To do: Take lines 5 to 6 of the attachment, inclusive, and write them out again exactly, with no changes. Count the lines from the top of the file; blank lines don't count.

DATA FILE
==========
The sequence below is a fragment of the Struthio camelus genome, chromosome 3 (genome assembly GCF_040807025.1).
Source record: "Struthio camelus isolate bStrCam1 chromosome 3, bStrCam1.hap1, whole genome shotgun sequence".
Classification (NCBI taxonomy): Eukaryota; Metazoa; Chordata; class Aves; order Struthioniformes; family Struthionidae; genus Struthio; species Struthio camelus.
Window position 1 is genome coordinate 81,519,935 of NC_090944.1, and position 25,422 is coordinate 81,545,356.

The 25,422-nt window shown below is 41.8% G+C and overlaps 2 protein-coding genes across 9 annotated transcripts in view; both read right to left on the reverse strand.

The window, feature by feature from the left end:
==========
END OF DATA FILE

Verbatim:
The 25,422-nt window shown below is 41.8% G+C and overlaps 2 protein-coding genes across 9 annotated transcripts in view; both read right to left on the reverse strand.

The window, feature by feature from the left end: